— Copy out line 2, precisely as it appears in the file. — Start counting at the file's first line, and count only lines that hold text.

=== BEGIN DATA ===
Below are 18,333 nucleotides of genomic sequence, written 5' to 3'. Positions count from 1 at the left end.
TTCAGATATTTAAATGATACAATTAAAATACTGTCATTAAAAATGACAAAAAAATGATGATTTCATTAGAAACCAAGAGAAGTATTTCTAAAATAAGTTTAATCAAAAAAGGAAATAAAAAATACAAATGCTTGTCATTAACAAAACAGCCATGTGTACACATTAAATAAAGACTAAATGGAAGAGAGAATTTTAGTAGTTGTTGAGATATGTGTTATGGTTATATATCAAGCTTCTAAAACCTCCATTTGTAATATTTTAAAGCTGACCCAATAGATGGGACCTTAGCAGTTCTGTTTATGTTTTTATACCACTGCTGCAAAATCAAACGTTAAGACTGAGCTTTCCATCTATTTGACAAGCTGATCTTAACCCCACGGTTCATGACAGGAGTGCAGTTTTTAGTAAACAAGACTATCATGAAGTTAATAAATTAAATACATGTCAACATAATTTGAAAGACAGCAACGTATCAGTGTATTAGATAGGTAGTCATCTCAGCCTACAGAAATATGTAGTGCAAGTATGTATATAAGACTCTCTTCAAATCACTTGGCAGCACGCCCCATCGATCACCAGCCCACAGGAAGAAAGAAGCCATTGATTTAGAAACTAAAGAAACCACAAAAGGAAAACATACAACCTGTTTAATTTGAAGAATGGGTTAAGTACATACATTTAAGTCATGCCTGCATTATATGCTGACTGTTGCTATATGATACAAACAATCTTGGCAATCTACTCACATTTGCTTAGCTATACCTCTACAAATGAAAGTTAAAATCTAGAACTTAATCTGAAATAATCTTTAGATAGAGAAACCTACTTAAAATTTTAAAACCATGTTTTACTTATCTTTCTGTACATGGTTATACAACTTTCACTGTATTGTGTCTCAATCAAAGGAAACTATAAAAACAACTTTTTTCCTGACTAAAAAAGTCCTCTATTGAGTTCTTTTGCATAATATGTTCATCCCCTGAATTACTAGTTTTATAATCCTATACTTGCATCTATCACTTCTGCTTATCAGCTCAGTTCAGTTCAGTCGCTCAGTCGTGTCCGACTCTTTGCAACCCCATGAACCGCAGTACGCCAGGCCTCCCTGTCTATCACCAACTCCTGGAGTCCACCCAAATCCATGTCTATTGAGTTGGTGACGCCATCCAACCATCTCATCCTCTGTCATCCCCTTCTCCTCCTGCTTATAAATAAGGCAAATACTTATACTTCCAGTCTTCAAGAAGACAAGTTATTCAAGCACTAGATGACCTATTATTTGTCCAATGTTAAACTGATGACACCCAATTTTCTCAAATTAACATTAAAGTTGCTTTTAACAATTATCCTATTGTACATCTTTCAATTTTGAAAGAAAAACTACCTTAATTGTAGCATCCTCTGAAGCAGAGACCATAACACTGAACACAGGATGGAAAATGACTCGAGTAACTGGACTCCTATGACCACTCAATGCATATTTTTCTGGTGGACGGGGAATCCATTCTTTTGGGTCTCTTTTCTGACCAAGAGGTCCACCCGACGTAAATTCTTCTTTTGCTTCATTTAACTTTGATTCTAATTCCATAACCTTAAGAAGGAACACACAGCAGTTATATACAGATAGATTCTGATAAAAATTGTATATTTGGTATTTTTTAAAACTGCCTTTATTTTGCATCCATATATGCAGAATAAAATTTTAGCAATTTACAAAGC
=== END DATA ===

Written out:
TTCAGATATTTAAATGATACAATTAAAATACTGTCATTAAAAATGACAAAAAAATGATGATTTCATTAGAAACCAAGAGAAGTATTTCTAAAATAAGTTTAATCAAAAAAGGAAATAAAAAATACAAATGCTTGTCATTAACAAAACAGCCATGTGTACACATTAAATAAAGACTAAATGGAAGAGAGAATTTTAGTAGTTGTTGAGATATGTGTTATGGTTATATATCAAGCTTCTAAAACCTCCATTTGTAATATTTTAAAGCTGACCCAATAGATGGGACCTTAGCAGTTCTGTTTATGTTTTTATACCACTGCTGCAAAATCAAACGTTAAGACTGAGCTTTCCATCTATTTGACAAGCTGATCTTAACCCCACGGTTCATGACAGGAGTGCAGTTTTTAGTAAACAAGACTATCATGAAGTTAATAAATTAAATACATGTCAACATAATTTGAAAGACAGCAACGTATCAGTGTATTAGATAGGTAGTCATCTCAGCCTACAGAAATATGTAGTGCAAGTATGTATATAAGACTCTCTTCAAATCACTTGGCAGCACGCCCCATCGATCACCAGCCCACAGGAAGAAAGAAGCCATTGATTTAGAAACTAAAGAAACCACAAAAGGAAAACATACAACCTGTTTAATTTGAAGAATGGGTTAAGTACATACATTTAAGTCATGCCTGCATTATATGCTGACTGTTGCTATATGATACAAACAATCTTGGCAATCTACTCACATTTGCTTAGCTATACCTCTACAAATGAAAGTTAAAATCTAGAACTTAATCTGAAATAATCTTTAGATAGAGAAACCTACTTAAAATTTTAAAACCATGTTTTACTTATCTTTCTGTACATGGTTATACAACTTTCACTGTATTGTGTCTCAATCAAAGGAAACTATAAAAACAACTTTTTTCCTGACTAAAAAAGTCCTCTATTGAGTTCTTTTGCATAATATGTTCATCCCCTGAATTACTAGTTTTATAATCCTATACTTGCATCTATCACTTCTGCTTATCAGCTCAGTTCAGTTCAGTCGCTCAGTCGTGTCCGACTCTTTGCAACCCCATGAACCGCAGTACGCCAGGCCTCCCTGTCTATCACCAACTCCTGGAGTCCACCCAAATCCATGTCTATTGAGTTGGTGACGCCATCCAACCATCTCATCCTCTGTCATCCCCTTCTCCTCCTGCTTATAAATAAGGCAAATACTTATACTTCCAGTCTTCAAGAAGACAAGTTATTCAAGCACTAGATGACCTATTATTTGTCCAATGTTAAACTGATGACACCCAATTTTCTCAAATTAACATTAAAGTTGCTTTTAACAATTATCCTATTGTACATCTTTCAATTTTGAAAGAAAAACTACCTTAATTGTAGCATCCTCTGAAGCAGAGACCATAACACTGAACACAGGATGGAAAATGACTCGAGTAACTGGACTCCTATGACCACTCAATGCATATTTTTCTGGTGGACGGGGAATCCATTCTTTTGGGTCTCTTTTCTGACCAAGAGGTCCACCCGACGTAAATTCTTCTTTTGCTTCATTTAACTTTGATTCTAATTCCATAACCTTAAGAAGGAACACACAGCAGTTATATACAGATAGATTCTGATAAAAATTGTATATTTGGTATTTTTTAAAACTGCCTTTATTTTGCATCCATATATGCAGAATAAAATTTTAGCAATTTACAAAGC